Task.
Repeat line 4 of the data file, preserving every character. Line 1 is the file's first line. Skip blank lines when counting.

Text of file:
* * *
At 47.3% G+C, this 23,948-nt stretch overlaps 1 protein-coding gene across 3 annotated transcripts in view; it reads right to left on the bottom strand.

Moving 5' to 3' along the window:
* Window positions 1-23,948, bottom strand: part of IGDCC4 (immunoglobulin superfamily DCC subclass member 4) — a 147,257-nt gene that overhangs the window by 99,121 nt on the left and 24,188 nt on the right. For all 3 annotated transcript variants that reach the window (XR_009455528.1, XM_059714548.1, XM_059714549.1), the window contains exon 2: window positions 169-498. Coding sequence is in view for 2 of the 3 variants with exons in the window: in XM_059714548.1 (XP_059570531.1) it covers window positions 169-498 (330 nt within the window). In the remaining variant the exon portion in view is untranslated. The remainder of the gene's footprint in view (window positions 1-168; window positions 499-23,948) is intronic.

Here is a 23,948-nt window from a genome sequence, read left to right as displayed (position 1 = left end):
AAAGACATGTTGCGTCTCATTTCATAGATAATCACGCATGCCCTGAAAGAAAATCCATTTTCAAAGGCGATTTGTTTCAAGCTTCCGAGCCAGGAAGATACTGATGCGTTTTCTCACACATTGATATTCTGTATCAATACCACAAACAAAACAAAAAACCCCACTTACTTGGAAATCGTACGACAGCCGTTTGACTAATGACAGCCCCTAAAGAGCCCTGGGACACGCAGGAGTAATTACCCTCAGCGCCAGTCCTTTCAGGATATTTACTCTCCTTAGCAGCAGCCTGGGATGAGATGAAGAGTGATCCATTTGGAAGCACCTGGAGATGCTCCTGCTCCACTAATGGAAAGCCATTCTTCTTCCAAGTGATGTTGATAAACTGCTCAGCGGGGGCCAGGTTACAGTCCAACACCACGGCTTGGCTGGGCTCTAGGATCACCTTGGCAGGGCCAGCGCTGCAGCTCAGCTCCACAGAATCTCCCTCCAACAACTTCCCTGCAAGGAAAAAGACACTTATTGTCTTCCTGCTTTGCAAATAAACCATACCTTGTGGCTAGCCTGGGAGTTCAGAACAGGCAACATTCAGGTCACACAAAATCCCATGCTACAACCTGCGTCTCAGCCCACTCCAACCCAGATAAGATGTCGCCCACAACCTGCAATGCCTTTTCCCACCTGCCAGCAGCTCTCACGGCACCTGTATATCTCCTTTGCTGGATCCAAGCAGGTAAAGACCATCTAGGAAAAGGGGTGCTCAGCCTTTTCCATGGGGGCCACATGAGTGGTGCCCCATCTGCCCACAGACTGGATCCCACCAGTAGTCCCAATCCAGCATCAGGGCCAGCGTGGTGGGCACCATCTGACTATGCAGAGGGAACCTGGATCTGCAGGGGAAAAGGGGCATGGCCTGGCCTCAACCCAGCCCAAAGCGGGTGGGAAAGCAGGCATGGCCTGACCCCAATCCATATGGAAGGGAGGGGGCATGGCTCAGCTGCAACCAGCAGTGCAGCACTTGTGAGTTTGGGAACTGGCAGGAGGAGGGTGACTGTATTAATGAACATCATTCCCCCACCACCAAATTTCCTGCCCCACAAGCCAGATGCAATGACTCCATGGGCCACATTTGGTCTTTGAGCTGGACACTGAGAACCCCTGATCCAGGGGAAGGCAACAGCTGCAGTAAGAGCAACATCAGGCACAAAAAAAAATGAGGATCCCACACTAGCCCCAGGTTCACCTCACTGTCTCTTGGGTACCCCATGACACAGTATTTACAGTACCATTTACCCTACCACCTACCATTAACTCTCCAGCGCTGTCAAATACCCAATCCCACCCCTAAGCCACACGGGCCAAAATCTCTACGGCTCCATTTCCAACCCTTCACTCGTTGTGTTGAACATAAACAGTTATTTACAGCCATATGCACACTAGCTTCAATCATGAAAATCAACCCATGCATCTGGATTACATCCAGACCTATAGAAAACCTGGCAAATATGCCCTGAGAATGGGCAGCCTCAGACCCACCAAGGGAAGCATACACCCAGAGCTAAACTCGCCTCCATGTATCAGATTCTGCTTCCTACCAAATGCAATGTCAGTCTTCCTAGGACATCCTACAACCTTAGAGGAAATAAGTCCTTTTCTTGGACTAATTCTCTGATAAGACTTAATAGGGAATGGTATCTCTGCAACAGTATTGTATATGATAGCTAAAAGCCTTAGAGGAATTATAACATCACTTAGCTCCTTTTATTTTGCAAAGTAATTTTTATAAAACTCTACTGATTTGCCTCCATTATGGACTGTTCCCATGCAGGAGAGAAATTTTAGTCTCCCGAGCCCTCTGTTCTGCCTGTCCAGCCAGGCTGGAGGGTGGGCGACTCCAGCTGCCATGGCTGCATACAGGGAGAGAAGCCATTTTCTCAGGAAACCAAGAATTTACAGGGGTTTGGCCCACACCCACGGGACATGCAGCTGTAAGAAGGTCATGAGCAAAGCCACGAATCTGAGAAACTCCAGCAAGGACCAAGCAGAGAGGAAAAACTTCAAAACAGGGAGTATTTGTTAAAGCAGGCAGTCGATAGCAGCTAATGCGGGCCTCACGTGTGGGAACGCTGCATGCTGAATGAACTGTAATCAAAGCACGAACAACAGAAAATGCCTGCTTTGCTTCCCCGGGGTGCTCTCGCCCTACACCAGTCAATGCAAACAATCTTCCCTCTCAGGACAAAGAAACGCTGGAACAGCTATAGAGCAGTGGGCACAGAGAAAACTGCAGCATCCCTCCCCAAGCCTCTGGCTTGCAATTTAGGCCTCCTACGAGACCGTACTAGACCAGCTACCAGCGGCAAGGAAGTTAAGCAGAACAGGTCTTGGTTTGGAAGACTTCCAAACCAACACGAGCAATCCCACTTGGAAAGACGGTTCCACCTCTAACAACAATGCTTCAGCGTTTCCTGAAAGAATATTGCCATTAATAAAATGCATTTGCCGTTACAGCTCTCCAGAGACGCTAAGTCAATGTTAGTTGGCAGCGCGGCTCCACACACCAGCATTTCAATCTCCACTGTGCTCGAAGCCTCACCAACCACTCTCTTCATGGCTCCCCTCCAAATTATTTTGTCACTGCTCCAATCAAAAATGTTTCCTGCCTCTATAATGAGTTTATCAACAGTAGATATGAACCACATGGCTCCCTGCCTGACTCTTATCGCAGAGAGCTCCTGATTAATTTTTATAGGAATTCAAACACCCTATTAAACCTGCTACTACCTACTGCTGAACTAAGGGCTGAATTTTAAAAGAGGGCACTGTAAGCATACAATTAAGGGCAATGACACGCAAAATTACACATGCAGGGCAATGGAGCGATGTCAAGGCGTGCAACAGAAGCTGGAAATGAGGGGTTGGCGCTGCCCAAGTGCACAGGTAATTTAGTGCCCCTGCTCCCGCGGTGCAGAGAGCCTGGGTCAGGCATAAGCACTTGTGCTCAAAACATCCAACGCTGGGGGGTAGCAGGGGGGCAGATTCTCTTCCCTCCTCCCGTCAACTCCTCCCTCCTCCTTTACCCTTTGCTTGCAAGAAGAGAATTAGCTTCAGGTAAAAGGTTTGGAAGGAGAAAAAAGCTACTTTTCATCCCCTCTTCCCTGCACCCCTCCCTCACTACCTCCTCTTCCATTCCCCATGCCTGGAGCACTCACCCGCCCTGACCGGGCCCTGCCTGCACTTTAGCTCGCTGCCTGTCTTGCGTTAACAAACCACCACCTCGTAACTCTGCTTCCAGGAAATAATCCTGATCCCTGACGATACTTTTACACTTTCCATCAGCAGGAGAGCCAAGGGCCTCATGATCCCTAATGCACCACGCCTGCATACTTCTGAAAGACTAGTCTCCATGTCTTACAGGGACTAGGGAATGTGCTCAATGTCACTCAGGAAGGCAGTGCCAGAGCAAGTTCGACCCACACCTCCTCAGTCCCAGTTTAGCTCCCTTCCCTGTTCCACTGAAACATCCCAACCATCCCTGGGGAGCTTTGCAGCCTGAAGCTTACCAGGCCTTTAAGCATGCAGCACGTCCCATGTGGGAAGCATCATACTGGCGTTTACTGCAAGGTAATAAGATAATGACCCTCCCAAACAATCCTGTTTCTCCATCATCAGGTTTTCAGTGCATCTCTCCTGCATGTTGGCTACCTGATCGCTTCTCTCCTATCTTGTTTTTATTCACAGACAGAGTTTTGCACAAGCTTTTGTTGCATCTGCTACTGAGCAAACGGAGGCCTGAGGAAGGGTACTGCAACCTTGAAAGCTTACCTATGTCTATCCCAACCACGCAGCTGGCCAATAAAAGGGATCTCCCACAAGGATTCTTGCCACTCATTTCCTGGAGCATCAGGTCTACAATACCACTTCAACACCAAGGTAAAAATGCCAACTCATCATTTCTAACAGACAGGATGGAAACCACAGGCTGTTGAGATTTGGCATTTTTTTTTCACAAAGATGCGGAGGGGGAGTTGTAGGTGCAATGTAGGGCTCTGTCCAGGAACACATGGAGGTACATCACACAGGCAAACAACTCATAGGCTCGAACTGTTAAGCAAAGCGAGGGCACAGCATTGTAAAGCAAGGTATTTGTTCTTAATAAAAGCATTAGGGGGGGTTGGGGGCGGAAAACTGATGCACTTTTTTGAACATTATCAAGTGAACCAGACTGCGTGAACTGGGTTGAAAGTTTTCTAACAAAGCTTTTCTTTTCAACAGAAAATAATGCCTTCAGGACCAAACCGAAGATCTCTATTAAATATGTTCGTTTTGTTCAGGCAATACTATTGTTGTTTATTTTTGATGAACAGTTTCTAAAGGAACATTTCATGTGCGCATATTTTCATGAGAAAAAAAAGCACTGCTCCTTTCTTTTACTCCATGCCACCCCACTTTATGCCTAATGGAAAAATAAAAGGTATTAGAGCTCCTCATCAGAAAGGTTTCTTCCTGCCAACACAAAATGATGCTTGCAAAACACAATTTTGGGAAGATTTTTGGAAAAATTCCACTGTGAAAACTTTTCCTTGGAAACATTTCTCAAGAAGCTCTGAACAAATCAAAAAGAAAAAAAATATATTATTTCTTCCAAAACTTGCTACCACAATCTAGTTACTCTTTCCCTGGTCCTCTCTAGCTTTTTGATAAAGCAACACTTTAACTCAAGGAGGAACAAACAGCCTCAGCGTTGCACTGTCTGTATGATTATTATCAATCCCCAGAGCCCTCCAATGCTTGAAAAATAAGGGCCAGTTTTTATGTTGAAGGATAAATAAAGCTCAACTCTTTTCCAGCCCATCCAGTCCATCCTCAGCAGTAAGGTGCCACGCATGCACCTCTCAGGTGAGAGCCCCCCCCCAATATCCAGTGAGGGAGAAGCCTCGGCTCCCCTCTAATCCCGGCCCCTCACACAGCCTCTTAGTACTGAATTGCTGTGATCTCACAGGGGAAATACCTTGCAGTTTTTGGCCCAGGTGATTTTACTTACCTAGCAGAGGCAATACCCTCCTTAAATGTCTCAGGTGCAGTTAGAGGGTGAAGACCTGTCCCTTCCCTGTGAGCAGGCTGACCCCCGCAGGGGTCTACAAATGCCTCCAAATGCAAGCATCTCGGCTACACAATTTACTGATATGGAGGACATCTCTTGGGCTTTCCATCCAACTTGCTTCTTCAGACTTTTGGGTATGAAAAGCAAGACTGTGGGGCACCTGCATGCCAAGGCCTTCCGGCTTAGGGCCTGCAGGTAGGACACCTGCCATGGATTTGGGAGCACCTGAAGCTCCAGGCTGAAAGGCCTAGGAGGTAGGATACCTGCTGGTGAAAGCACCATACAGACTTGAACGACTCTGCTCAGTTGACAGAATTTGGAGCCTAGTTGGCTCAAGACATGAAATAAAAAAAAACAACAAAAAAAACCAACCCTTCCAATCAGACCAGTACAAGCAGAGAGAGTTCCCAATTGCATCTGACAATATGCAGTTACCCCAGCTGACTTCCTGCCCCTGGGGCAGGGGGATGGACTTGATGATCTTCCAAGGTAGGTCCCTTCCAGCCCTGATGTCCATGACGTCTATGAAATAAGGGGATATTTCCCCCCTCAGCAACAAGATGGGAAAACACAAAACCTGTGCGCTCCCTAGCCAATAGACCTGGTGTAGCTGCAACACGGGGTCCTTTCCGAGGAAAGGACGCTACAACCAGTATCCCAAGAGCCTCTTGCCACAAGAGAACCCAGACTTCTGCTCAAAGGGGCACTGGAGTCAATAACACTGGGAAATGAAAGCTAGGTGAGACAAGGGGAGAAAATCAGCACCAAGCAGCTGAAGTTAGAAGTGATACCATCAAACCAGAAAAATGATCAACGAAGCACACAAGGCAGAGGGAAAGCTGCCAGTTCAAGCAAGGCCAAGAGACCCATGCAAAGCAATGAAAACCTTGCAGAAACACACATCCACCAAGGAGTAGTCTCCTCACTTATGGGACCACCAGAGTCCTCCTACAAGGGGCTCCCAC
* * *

Here is a 23,948-nt window from a genome sequence, read left to right as displayed (position 1 = left end):